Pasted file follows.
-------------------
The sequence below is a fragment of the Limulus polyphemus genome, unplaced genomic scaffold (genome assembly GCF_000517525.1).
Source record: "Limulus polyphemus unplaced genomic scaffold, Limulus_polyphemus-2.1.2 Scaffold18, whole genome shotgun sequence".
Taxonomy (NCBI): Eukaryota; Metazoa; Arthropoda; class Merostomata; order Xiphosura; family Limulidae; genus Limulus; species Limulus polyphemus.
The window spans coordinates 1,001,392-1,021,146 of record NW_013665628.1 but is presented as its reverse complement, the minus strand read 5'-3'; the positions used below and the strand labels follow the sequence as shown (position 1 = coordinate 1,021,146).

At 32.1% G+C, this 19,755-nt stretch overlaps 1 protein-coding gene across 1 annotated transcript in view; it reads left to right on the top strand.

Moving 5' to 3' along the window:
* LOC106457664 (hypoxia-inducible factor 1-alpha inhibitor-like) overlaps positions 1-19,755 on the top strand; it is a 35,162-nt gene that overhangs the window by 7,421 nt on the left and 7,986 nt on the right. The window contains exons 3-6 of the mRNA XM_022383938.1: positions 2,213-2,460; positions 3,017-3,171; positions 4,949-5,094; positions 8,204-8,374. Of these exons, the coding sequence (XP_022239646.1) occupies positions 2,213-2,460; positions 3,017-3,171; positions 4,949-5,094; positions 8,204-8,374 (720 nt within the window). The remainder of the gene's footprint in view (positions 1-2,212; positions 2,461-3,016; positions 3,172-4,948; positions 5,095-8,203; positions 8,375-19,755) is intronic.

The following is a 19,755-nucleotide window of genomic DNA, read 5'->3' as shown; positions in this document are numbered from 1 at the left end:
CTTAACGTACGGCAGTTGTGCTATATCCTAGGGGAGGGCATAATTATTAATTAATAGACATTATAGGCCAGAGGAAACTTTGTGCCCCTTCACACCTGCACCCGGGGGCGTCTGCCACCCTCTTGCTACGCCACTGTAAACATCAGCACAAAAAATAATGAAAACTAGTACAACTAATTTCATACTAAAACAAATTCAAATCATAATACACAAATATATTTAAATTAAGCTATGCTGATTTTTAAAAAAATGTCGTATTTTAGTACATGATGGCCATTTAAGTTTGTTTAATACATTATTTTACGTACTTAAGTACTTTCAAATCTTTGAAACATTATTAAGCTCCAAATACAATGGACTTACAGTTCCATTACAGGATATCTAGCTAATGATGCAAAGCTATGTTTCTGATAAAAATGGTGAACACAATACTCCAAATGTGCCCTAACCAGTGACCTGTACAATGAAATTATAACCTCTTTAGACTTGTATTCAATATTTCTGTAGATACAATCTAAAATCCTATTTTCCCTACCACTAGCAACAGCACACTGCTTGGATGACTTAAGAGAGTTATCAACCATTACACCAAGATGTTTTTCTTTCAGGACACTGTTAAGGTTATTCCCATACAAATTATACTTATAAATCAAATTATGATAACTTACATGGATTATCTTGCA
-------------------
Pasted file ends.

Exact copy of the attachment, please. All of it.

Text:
The sequence below is a fragment of the Limulus polyphemus genome, unplaced genomic scaffold (genome assembly GCF_000517525.1).
Source record: "Limulus polyphemus unplaced genomic scaffold, Limulus_polyphemus-2.1.2 Scaffold18, whole genome shotgun sequence".
Taxonomy (NCBI): Eukaryota; Metazoa; Arthropoda; class Merostomata; order Xiphosura; family Limulidae; genus Limulus; species Limulus polyphemus.
The window spans coordinates 1,001,392-1,021,146 of record NW_013665628.1 but is presented as its reverse complement, the minus strand read 5'-3'; the positions used below and the strand labels follow the sequence as shown (position 1 = coordinate 1,021,146).

At 32.1% G+C, this 19,755-nt stretch overlaps 1 protein-coding gene across 1 annotated transcript in view; it reads left to right on the top strand.

Moving 5' to 3' along the window:
* LOC106457664 (hypoxia-inducible factor 1-alpha inhibitor-like) overlaps positions 1-19,755 on the top strand; it is a 35,162-nt gene that overhangs the window by 7,421 nt on the left and 7,986 nt on the right. The window contains exons 3-6 of the mRNA XM_022383938.1: positions 2,213-2,460; positions 3,017-3,171; positions 4,949-5,094; positions 8,204-8,374. Of these exons, the coding sequence (XP_022239646.1) occupies positions 2,213-2,460; positions 3,017-3,171; positions 4,949-5,094; positions 8,204-8,374 (720 nt within the window). The remainder of the gene's footprint in view (positions 1-2,212; positions 2,461-3,016; positions 3,172-4,948; positions 5,095-8,203; positions 8,375-19,755) is intronic.

The following is a 19,755-nucleotide window of genomic DNA, read 5'->3' as shown; positions in this document are numbered from 1 at the left end:
CTTAACGTACGGCAGTTGTGCTATATCCTAGGGGAGGGCATAATTATTAATTAATAGACATTATAGGCCAGAGGAAACTTTGTGCCCCTTCACACCTGCACCCGGGGGCGTCTGCCACCCTCTTGCTACGCCACTGTAAACATCAGCACAAAAAATAATGAAAACTAGTACAACTAATTTCATACTAAAACAAATTCAAATCATAATACACAAATATATTTAAATTAAGCTATGCTGATTTTTAAAAAAATGTCGTATTTTAGTACATGATGGCCATTTAAGTTTGTTTAATACATTATTTTACGTACTTAAGTACTTTCAAATCTTTGAAACATTATTAAGCTCCAAATACAATGGACTTACAGTTCCATTACAGGATATCTAGCTAATGATGCAAAGCTATGTTTCTGATAAAAATGGTGAACACAATACTCCAAATGTGCCCTAACCAGTGACCTGTACAATGAAATTATAACCTCTTTAGACTTGTATTCAATATTTCTGTAGATACAATCTAAAATCCTATTTTCCCTACCACTAGCAACAGCACACTGCTTGGATGACTTAAGAGAGTTATCAACCATTACACCAAGATGTTTTTCTTTCAGGACACTGTTAAGGTTATTCCCATACAAATTATACTTATAAATCAAATTATGATAACTTACATGGATTATCTTGCA